• axis (x/y) - defines in which direction dragging is allowed.
  • opacity (float) - opacity of the item beeing dragged.
  • forceHelperSize (boolean) - forces the helper (droppable area) to have a size.
  • forcePlaceholderSize (boolean) - forces the placeholder (visible helper) to have a size.

Learn more about these options among others in the jQuery Sortable documentation.

The End

I hope you enjoyed my article and that your have learned something. I'm new to writing articles so any feedback is very appreciated.

Good luck with creating customizable layouts!

 
 
 

Comments: 16

Feel free to share your thoughts on this article.

  • Shay

    Hey!
    Thanks for the guide, it helped me alot :)
    I’d like to ask how did you configure in the final example that a sortable will only be able to be grabbed on its top and not on the entire block?

     
     
     
    • I used the handle option, I’ll update the article describing the additional options used asap.

       
      • Thanks a lot, it works :)
        Another question – do you have any idea how to make the cookie not expire after the browser closes? I want it to stay indefidently.

         
      • Yes, you can specify expiration using a third parameter (accepts an object with properties). Example $.cookie(name, value, { expires: 999 }), this will set the cookie expire in 999 days.

         
  • James

    In Example 2.3, how do I change the code so the Cookie is loaded automatically? Without the use of a button.

     
     
     
    • You can bind a function to be executed whenever the page has loaded successfully using $(document).ready().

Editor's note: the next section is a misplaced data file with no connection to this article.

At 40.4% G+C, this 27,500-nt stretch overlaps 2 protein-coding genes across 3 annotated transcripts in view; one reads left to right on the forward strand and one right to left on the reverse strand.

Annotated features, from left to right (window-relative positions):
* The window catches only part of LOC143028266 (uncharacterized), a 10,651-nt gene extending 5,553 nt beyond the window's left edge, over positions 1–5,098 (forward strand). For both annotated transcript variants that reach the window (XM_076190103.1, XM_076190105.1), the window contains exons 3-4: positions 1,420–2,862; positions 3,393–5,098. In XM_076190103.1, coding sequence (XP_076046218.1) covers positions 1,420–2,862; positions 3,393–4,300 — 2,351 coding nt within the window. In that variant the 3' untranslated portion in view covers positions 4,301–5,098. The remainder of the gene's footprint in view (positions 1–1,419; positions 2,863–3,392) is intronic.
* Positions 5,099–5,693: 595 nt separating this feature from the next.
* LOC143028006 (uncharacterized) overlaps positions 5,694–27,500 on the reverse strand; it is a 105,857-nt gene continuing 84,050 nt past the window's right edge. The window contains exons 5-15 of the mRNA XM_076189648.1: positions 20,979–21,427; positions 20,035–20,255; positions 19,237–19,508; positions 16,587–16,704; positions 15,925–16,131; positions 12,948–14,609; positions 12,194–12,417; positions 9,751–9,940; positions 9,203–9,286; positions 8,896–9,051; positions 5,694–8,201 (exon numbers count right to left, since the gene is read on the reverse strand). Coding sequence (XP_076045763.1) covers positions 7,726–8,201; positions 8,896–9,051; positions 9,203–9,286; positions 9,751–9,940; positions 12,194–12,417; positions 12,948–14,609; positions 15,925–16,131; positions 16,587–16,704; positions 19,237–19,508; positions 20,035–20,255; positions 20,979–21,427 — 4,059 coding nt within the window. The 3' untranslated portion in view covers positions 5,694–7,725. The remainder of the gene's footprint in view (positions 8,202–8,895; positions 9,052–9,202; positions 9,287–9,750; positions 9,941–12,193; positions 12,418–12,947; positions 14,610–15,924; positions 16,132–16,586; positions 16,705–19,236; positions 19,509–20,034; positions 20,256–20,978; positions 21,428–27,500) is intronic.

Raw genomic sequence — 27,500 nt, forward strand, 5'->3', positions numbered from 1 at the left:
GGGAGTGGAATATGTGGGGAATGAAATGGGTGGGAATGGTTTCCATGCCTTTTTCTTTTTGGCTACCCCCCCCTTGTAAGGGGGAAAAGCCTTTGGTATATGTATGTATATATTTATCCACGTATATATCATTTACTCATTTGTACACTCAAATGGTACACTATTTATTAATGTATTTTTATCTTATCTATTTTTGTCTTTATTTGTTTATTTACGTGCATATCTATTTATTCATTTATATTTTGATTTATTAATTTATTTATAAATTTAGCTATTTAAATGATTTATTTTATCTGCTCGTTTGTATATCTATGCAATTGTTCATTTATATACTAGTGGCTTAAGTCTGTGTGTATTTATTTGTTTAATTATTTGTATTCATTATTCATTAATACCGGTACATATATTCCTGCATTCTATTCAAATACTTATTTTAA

So to automaticly load items from a cookie on page load, just call loadItemsFromCookie() from the function placed within the $(document).ready() event.

      Example:

      $(document).ready(function(){
      loadItemsFromCookie('cookie-name');
      })

       
  • Morteza Rostami

    Hi,

    Great and clean tutorial :-)

    Thanks.

     
     
     
  • Pranav

    This is indeed a great tutorial. Thanks a lot for this. I will surely create a POC. Will let you know if have any question.

     
     
     
  • Axinte Adrian

    This is awesome!! Thanks a lot.
    I will use this for a project ;)

     
     
     
  • Victor

    Hi. Your final example seems to work in IE7, but other examples don’t work. I tried to troubleshoot but didn’t have any clue whatsoever. Do you mind to look into it?

    This is a great work though. Thanks.

     
     
     
  • Victor

    Ok, I have found the out what’s the problem with IE.

    connectWith must be put at the very last:

    $(‘#content .sortable-list’).sortable({
    opacity: 0.7,
    placeholder: ‘placeholder’,
    connectWith: ‘#content .sortable-list’
    });

    This works now. Thanks.

     
     
     
  • Strange, these items not saved for me. Latest FF, cookies enabled

    I found another sample which working fine. http://www.daviferreira.com/blog/exemplos/draganddrop/exemplo2.html

     
     
     
  • Oh, that cool. Thanks the guide for me

     
     
     
  • tom

    thanks a lot for this, has helped me as well !!

     
     
     
  • bram

    Very cool and clear. Thank you.
    It is very helpful article.

     
     
     
  • Raj

    Thanks for sharing your code, very nice article.